Quick recap for those that haven't been following my life story in detail. Ten years ago this month, I got married. To celebrate that fact, my wife and I booked the often-spoken-of overseas anniversary trip. We chose Vietnam because of its food culture, a little bit about the proximity to our children who we managed to leave behind at home (not in the Caulkinesque sense) and also because there was a sense of regret around the destination. This wasn't the same sense of regret shared by the American national ego, but more so to do with a trip that was planned just before the surprise pregnancy that delivered us our firstborn.
So over we went to Vietnam. The word Vietnam translated in the mother tongue means 'Land of Scooters'. The Scooters were the first inhabitants of Vietnam until French explorers landed here sometime well before 1950 when they were looking for a spot to enjoy their bread roll. This delicacy would later become know as Bahn Mi. Hanoi is the major city of the North and more socialist in their tradition. Today it feels quite consumerist with only small acknowledgments to its communist past, such as a love of concrete, the colour red and the use of images of old guys heads who look like Colonel Sanders from KFC.
We spent our days walking around the streets with the locals. It was a weekend and the lake is the place Hanoians like to gather and undertake such weekend activities as climbing statues to read a book. We also enjoyed watching local kids take over the closed off streets in hired motorised toy cars and race in an impromptu Grand Prix. We managed to catch the London Symphony Orchestra warming up at sound check for a gig they were holding in the park. It was pretty special to come across something like that, but we didn't stay long enough to hear if my shouted request for a rendition of 'Anarchy in the UK' wasn't met.
It seems the Vietnamese spend much of their day thinking about or eating food. It is on the street everywhere, in the literal sense. Where back home we concern ourselves with colour coded chopping boards to separate the meat, from the fish, from the vegetables, the Vietnamese don't care for such devices. Instead, they see the streets as their kitchen and the footpaths their preparation areas. A Health Department Officer would suffer an aneurysm trying to keep track of how many food safety standards get breached in the average lane.
We detoured from our base in Hanoi to head out to the UNESCO World Heritage site of Ha Long Bay. I had been eating at a restaurant by the same name for the past 12 years, so was very excited at the prospect of seeing spring rolls caught in the wild. The bay itself is unlike anything I have ever seen before, outside of pirate movies. It is a series of stunning cliffs and coves entwined within the calmest bay I have ever seen - it is like the water takes Xanax. We spent a night onboard one of the 34,986 boats that were cruising around with their cargos of tourists. A far from ideal way to see such a sight, but at the same time, the only way. Sleeping on a boat was a bit of fun. It allowed me to indulge the fantasy of being a rich white dude who dresses in only navy and tan and gets people to call him 'The Admiral'. By the end of the 24-hour trip, Wifey was getting sick of The Admiral and was keen to get me back on land. Despite throwing off my alter-ego, I know the spirit of The Admiral lives on, waiting for my return the bay.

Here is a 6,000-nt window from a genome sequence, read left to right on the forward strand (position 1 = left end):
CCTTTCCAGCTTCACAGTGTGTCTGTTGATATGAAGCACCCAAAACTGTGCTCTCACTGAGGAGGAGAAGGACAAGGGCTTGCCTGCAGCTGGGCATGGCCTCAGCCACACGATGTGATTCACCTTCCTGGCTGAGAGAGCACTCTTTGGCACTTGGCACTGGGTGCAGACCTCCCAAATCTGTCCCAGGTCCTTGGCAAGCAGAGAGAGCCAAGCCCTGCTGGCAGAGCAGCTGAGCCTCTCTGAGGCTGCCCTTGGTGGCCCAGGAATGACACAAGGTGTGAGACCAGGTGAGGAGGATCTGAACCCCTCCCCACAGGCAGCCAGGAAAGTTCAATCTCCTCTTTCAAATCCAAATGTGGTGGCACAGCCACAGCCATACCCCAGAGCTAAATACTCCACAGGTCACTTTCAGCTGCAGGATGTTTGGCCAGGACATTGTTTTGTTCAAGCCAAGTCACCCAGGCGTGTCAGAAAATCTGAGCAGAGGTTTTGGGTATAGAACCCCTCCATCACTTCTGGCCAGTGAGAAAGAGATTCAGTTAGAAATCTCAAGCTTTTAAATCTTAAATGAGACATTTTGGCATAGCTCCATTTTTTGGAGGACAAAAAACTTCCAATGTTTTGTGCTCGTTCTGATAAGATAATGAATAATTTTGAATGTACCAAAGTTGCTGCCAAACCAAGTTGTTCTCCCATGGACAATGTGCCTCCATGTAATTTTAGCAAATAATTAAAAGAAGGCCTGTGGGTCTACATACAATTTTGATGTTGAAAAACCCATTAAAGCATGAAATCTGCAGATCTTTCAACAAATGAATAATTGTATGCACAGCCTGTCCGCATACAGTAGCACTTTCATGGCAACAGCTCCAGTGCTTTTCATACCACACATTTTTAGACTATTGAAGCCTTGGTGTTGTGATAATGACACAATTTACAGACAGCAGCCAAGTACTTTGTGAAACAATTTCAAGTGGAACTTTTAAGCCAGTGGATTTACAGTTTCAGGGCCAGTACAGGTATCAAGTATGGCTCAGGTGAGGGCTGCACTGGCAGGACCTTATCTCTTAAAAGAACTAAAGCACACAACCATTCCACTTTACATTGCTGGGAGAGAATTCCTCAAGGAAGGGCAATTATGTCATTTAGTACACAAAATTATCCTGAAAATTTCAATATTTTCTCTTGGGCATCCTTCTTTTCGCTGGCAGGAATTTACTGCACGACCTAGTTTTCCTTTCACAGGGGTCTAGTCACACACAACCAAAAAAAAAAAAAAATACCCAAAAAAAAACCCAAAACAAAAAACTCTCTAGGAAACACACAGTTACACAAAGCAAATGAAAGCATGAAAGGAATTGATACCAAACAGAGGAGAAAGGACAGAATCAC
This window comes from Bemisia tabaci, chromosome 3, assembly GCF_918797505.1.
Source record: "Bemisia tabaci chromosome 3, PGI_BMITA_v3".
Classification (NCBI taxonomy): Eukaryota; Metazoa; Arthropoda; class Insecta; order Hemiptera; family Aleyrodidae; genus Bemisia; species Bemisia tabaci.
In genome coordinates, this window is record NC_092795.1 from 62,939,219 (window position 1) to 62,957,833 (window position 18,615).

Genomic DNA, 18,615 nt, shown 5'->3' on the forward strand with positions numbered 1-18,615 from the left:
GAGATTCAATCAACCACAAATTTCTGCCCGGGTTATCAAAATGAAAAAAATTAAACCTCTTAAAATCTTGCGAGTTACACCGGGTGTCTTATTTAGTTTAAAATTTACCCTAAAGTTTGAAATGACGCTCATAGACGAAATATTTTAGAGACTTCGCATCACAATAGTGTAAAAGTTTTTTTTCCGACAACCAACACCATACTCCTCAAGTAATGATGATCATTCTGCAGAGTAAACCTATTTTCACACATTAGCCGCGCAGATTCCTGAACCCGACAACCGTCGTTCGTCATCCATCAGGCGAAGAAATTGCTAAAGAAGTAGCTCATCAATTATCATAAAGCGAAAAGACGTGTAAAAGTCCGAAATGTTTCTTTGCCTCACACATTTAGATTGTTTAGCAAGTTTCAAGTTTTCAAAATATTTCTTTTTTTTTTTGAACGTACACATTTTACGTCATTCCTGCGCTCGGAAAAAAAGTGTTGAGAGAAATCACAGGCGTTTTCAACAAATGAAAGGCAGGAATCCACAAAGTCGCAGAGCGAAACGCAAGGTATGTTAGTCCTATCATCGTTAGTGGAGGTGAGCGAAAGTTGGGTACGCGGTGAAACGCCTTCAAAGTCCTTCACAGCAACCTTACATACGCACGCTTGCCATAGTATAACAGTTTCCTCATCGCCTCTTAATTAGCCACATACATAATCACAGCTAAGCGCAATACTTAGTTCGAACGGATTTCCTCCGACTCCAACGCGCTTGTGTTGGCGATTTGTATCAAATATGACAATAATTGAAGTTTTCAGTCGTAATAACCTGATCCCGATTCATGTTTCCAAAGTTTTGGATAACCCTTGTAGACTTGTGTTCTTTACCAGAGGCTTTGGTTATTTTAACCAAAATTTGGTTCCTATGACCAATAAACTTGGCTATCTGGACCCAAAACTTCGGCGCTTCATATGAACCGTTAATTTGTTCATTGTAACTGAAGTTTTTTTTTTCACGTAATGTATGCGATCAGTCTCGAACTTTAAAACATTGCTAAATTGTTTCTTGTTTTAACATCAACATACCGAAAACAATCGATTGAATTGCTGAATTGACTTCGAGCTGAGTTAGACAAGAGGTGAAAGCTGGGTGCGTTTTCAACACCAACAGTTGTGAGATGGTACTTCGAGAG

After another day in Hanoi, we jumped on a plane down to the central coast of Vietnam and the historical city of Hoi An. Hoi An is a beautiful old town full of historical buildings, great food and tourists. Even though we fitted within this category, there was something simultaneously annoying and surprising about this state, like a pimple in your ear canal.
Hoi An is known for its tailors, so we wasted little time in heading into a store to get fitted for some pieces. I wanted a few replicas of my favourite blazer and wifey went with some Japanese inspired wide leg pants, the sort you could smuggle a newborn in. The tailoring process is a constant battle against the tiny Vietnamese saleswomen dynamos who ABC (always be closing) better than Michael Jackson busking for opioids. We still aren't sure who won that engagement, but we are happy with the products produced.
Two real highlights of Hoi An were the lights at night and the work of Ms Vy. Each night the streets are illuminated by the lanterns that linger in lieu of streetlights. Combined with the historical architecture, they elevate the town above daytime perceptions of being just a giant souvenir shop.
Ms Vy has three separate restaurant ventures in the town plus one transplant in Melbourne and cookbooks selling like crab cakes, she is the Jamie Oliver of Vietnam. We took one of her cooking classes to celebrate our actual wedding anniversary day. At the end of the class we were gifted a double-knife. We had seen them earlier in the day and fell in love with their slicing and dicing capacity. In a market of fish heads, exotic fruit, livestock carcasses and noodle making octogenarians, they glimmered like crystals of innovation.
An honourable highlight mention must also go the quirky farmer and his water buffalo who we met riding through the rice fields on the way to the beach. I know we didn't take you up on your offer for a photo with us atop of your beast, but something tells me that on my deathbed, I will regret that decision. From this day forward, I shall ride the buffalo.
What I don't regret is the cash we dropped on cancelling our plans to go back to Hanoi and instead fly straight over to Hong Kong for an extra day or so. More on that next time in Part 2.